LOVE, humility and trust are the glue which strongly held the marriage of Cookie and Bill Lees for 60 loving years.
Mr and Mrs Lees joyfully celebrated their diamond anniversary at their home yesterday.
Mrs Lees said she went to school with her husband's sister in Sydney and only met him once before beginning a friendship.
They met together when he was a jackaroo on a Trangie-district property and they went out a few times.
Mr Lees proposed after a tennis game and without hesitation she agreed to marry him.
"After I met him for the second time, we both knew we were meant for each other," she said.
"It's funny, you go through life and wonder how you'll find the right person but when you find them it just happens."
Mrs Lees said she saw in the man who would become her soul mate a lovely, honest, nice person and most of all a loving heart.
"He was someone who I could rely on who was always there for me, nice to talk to and fun to be with," he said.
"When you like someone it all seems to come together perfectly."
On January 2, 1953 they tied the knot at Holy Trinity Church in Dubbo.
The newly married couple started out with nothing and worked hard to earn a living.
It was Mr Lees' dream to own a property and for 20 years they owned a mixed farming and stud sheep farm near Coonabarabran.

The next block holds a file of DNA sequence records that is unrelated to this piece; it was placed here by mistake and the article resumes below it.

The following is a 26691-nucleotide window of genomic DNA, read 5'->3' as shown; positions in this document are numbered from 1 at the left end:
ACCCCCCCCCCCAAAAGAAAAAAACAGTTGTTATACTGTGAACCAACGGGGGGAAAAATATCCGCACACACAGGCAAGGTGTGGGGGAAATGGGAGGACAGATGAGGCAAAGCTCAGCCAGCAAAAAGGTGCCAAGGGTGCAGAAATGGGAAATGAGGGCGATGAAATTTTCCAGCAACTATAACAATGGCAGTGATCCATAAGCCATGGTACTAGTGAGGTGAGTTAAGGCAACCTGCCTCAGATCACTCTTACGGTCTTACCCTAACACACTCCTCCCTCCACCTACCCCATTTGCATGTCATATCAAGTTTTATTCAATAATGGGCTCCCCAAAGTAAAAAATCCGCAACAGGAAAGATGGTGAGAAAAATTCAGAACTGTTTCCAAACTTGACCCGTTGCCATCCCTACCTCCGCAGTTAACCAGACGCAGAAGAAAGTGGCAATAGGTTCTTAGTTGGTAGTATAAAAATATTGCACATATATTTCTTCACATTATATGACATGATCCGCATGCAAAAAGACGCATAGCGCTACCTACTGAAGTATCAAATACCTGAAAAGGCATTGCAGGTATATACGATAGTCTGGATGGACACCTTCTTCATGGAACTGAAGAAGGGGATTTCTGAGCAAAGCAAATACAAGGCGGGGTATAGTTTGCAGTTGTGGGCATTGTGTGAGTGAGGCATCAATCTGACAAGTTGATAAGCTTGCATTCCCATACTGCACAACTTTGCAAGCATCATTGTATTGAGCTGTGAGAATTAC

In 1971 they moved from a quiet small country town to a busy jam-packed Indian city for two years. Mr Lees had been offered a job with The United Nations Food and Agriculture Organisation and his job was to teach Indians best practice on the farm.
"Whatever we did, we did together as we had no family," she said.
"That's what made it a wonderful marriage, you're always with each other and work together all the time. It makes a big difference."
Most of the time-saving machinery used on the Indian farms was imported and it made the locals' lives easier and more efficient using them, she said.
Mrs Lees said her husband had a belief he would leave the farms. which he worked on, in a better condition than when he had first arrived there.
Initially the culture shock and the move from a country town to a city of millions with "shocking traffic" was hard to deal but after a while they thoroughly enjoyed their time.
The Daily Liberal asked what was the secret for the successful marriage which lasted for 60 years.
"You need to talk about things, be ready to compromise and not insist on always being right," Mrs Lees said.
One of the highlights of their long and fruitful years together was a trip to China on a cargo boat with stud sheep in the 1970s.
Mrs Lees said her husband was working for Dalgety livestock exports and they were transporting the Australian sheep to China and he asked if she would join him on the journey. Together they looked after and fed the sheep for the 18-and-a-half day trip.
"I never wanted to go on the ocean as I was scared of drowning and at the time China was very communist [country] and I never wanted to go," she said.
"Both things I didn't want to do I did at the one time."
Mrs Lees said she put aside her personal wants because she loved and trusted her husband and wanted to be with him.
Her advice to newly married couples and those wanting to enjoy a fruitful and long-lasting marriage was, to give and take on both sides.
"When people have arguments today they are too quick to make a decision and don't sit and work it out," she said. "You need to talk to each other and trust and understand one another."